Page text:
This creature is more like a succubus than a vampire. While this reads like a ’50s B movie and plays out like one, the acting is solid and Hooper’s direction is on point. As for the script, Dan O’Bannon of Alien fame penned it. The way the lifeforce gets propelled from the body makes it even more disturbing.

via Cannon Films

Invaders from Mars

Hooper directs this remake of a film from 1953.  Another Dan O’Bannon special, the story centers on a young boy named David Gardner played by Karen Black’s son, Hunter Carson, who witnesses a spaceship landing. Subsequently, his parents and the townsfolk get taken over by alien life forms.

No one believes David except for the school nurse Linda Magnusson played by Karen Black. Together they enlist the US Marine Corps to help them fight the unwanted extraterrestrials. If you have never seen this one before make a point to do so. The Faculty is a descendant of this wonderful little sci-fi/horror B movie.

The Legacy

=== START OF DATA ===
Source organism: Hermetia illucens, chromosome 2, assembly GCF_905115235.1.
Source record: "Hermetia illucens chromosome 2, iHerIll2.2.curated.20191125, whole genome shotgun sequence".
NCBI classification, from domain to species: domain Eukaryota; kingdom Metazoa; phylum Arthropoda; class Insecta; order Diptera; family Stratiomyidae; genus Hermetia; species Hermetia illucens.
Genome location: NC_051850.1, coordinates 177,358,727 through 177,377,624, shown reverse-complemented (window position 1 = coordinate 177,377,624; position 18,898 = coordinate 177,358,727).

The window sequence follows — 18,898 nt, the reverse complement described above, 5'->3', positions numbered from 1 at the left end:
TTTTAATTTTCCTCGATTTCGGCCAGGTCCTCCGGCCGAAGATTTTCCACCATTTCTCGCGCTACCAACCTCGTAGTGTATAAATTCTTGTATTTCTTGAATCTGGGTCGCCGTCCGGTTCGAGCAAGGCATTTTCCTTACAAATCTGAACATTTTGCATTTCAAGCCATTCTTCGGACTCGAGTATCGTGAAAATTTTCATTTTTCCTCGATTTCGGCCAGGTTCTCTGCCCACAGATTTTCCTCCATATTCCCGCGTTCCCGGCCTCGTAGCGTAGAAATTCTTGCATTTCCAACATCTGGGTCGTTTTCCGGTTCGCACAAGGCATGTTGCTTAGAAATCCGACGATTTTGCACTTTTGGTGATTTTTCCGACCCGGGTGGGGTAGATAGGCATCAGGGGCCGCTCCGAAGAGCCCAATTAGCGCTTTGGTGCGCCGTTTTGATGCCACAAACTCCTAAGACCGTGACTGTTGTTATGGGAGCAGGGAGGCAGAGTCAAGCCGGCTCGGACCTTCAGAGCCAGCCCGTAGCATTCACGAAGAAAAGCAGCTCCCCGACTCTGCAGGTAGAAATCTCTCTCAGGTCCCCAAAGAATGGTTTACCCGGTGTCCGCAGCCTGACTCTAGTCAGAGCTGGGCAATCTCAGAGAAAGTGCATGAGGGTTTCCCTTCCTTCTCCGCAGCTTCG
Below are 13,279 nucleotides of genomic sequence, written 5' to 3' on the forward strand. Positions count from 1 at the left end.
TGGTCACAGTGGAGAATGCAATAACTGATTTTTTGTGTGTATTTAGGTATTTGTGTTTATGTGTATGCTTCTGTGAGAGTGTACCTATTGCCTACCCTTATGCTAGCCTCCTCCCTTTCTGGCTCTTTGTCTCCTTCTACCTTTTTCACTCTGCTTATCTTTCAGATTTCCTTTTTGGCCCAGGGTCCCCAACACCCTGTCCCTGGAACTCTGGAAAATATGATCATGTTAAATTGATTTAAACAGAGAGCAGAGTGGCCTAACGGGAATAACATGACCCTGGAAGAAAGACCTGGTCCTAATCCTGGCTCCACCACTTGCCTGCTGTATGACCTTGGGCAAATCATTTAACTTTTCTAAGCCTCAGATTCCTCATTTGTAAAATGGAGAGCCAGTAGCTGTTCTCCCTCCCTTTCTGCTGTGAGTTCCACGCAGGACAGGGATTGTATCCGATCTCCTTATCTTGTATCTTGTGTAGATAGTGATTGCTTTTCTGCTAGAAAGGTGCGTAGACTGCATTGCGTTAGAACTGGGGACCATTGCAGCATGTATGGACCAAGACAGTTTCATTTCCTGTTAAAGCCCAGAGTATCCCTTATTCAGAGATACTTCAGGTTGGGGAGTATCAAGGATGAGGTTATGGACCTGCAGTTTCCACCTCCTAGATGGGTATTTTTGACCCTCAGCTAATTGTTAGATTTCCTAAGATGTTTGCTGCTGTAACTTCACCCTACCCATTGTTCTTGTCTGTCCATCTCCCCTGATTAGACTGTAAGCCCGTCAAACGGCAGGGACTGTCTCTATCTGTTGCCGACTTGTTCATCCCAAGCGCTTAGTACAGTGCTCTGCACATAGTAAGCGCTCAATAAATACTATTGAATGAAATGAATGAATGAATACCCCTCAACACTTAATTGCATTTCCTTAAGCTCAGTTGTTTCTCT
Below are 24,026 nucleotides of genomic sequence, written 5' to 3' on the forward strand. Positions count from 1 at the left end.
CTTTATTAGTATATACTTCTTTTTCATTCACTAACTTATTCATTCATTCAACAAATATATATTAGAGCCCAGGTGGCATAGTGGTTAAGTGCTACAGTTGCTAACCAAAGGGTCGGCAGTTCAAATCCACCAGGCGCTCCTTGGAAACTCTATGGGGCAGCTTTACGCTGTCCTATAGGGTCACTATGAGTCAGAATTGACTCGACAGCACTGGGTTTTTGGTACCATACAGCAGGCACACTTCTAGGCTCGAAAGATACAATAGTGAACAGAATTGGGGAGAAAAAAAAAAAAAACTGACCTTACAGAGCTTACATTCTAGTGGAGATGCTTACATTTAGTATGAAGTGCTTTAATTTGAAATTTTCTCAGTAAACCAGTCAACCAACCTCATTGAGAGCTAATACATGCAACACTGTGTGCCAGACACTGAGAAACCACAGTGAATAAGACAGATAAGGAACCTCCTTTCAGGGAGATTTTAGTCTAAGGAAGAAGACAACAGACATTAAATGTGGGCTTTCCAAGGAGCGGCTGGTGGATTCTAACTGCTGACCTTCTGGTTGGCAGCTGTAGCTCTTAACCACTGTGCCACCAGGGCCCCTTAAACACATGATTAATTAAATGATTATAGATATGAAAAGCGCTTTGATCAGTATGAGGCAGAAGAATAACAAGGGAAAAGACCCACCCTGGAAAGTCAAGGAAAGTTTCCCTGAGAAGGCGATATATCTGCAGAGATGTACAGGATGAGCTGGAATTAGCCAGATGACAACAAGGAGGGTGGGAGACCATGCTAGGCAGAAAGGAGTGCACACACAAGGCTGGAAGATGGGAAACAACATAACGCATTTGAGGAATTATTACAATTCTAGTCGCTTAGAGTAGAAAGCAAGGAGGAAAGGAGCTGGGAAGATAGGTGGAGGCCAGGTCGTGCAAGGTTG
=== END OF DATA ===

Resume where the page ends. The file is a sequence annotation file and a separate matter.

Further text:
For those of you that question why I didn’t include Poltergeist, I wanted to focus on some other films in his body of work. What makes Tobe Hooper’s death particularly sad is it comes on the heels of George Romero. Both of these men were legends in the horror community. Hooper will be incredibly missed.

At least we have the Texas Chainsaw Massacre and all his other efforts on celluloid. Every time you view a found footage flick, Hooper’s legacy is in place. Some of the best times I had as a teenager were watching Tobe Hooper films. Rest in peace, Mr. Hooper, Godspeed.

Next: Thoughts from the ledge on American International Pictures

Do you have a favorite Tobe Hooper film? Please feel free to share your thoughts in the comment section below. We want to hear from you!